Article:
New Brunswick

Blackville in 'total state of loss' after crash that killed 3 teens, mayor says

As his community mourns the deaths of three teenagers in a car accident early Sunday morning, Blackville Mayor Chris Hennessy says people are still trying to process what happened. 

Mayor Chris Hennessy says villagers will support grieving families and each other

Blackville Mayor Chris Hennessy described the three victims as upstanding young men in the community. Flags in the village have been lowered to half-mast. (Shane Fowler/CBC)

As his community mourns the deaths of three teenage boys in a car crash early Sunday morning, Blackville Mayor Chris Hennessy says people are still trying to process what happened. 

"We're just at a total state of loss and trying to wrap our heads around what actually happened and trying to make sense of that, I guess." 

Hennessy described the three teenagers — a 17-year-old from White Rapids, and a 16-year-old and 17-year-old from Blackville — as brothers, sons, and upstanding young men just starting out.

"One of them just recently graduated. The others, you know, still in school, but just such a terrible shame."

Debris is seen scattered across the ground in Blackville after a crash early Sunday morning that left three teenage boys dead. (Submitted by Eric Walls)

Hennessy, in addition to serving as mayor, is a volunteer firefighter with the Blackville Fire Department and was among those dispatched to the crash scene at about 2:30 a.m. Sunday on Route 8.

"It'd be something you never want to see again, that's for sure," he said Monday on Information Morning Moncton.

Police said they believe the teens' car crossed the median while travelling north, left the road and struck a retaining wall. The three victims were ejected from the vehicle and died at the scene.

The names of the victims have not been officially released.

'Such a tragedy': Blackville mourns 3 teens killed in crash

CBC News New Brunswick

11 months ago
The village of Blackville, N.B., is mourning after three local teenagers were killed in a car crash early Sunday. 1:33

Blackville is about 40 kilometres southwest of Miramichi.

Hennessy said a debriefing session is planned for first responders Monday night.

"We're a close-knit fire department. We know all the first responders, so we're checking on one another every couple hours."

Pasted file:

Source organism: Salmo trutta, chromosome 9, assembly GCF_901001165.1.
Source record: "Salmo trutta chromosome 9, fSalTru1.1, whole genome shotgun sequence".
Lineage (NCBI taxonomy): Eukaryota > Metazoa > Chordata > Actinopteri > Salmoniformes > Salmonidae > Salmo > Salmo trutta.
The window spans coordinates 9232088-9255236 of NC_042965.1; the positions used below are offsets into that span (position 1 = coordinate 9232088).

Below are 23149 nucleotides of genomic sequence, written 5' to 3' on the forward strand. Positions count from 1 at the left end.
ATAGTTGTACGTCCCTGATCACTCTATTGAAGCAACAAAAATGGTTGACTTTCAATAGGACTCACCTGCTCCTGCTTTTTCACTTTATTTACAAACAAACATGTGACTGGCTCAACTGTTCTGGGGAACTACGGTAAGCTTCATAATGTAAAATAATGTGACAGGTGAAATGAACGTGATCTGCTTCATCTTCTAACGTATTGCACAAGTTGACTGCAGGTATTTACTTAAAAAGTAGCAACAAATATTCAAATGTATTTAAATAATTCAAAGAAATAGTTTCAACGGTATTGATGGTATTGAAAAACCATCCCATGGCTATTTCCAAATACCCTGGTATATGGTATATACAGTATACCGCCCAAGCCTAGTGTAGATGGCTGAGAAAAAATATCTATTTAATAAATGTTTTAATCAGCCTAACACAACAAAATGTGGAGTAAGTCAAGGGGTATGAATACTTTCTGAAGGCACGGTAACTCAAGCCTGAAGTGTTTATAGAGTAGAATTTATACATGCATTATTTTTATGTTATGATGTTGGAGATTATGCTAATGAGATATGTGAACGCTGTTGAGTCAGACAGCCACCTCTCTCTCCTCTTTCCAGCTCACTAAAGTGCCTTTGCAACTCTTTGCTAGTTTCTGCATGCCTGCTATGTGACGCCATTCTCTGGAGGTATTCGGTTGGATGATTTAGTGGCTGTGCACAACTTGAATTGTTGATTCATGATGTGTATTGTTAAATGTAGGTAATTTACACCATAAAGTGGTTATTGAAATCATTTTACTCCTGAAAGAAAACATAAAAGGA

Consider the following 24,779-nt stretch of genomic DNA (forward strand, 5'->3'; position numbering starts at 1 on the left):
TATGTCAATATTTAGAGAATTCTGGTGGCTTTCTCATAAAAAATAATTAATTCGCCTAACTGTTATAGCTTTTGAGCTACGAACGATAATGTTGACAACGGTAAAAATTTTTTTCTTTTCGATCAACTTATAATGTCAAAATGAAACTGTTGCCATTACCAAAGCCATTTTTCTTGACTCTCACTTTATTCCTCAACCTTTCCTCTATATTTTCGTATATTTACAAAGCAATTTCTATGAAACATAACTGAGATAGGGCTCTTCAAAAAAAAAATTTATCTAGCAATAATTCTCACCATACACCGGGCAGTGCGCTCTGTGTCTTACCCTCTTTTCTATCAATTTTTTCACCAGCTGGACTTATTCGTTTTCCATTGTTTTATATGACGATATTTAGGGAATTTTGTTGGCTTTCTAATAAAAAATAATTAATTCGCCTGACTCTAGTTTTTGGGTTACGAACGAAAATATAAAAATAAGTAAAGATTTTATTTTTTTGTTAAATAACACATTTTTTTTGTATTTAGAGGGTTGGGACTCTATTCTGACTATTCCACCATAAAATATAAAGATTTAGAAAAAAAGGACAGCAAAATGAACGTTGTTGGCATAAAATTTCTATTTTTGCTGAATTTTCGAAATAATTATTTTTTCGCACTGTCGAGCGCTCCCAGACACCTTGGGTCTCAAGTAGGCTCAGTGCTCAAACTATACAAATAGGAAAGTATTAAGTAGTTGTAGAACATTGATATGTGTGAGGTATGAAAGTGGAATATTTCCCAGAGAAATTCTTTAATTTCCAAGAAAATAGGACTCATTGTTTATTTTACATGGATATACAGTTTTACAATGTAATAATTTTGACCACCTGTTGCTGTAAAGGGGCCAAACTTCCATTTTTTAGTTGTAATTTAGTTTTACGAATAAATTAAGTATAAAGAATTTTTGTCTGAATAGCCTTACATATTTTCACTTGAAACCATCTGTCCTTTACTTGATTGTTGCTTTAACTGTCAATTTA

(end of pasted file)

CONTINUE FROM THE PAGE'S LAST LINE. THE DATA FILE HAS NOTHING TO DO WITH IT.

Support continues

Counsellors will continue to offer support at the Blackville school where all three attended. 

Hennessy said the village is co-ordinating grief counselling with the school and will help provide whatever is needed, along with the safety precautions required during the pandemic.

"Be it some comfort food to offer our support in that direction. It's just a lot easier to use the one building, and we can manage it a lot easier that way. We can work together and get through it that way with each other. " 

Flags are at half-mast at Blackville School, where grief counselling is being offered to students and the rest of the school community. (Shane Fowler/CBC)

Hennessey said there will be lots of support for the families in the tight-knit community "where everybody knows everybody and everyone's related."

"It's just, you know, it's it's such a shame. I can't even imagine what they'd be going through right now."

Just two years ago, the community was shocked by a string of tragic deaths. In May 2018, an 18-year-old Gray Rapids man was killed in a car crash. Then a month later, a father and daughter died after their homemade raft overturned on the Miramichi River. Blackville also grieved the death of a 14-year-old after his dirt bike collided with a car.

Positive messages welcome

Hennessy said it was strong community support that got them through that in 2018, when everyone stood behind th grieving families and mourned with them. The community will do so again for the families of the three teenagers. 

"It's about the only way we can get through something like this. I guess it's it's the only way we know how, right. So it seemed to work in the past. So it's going to work in the future."

As mayor of the village of 1,000 residents, Hennessy said it's hard to find the words to offer comfort to those families but he hopes the little things people do to offer support like dropping off some food, offering a hug, will help. 

"I think right now we just have to, you know, be our brother's keepers offer that support and assistance, be there for them when we can."

Hennessy said he's thankful for the messages of support being sent to the community and hopes people continue to send them. 

"Right now, it's just keep the positive messages coming, the positive vibes, prayers stand behind our community. I guess that's all we can do to support our community is for each, each and every one of them." 

With files from Information Morning Moncton


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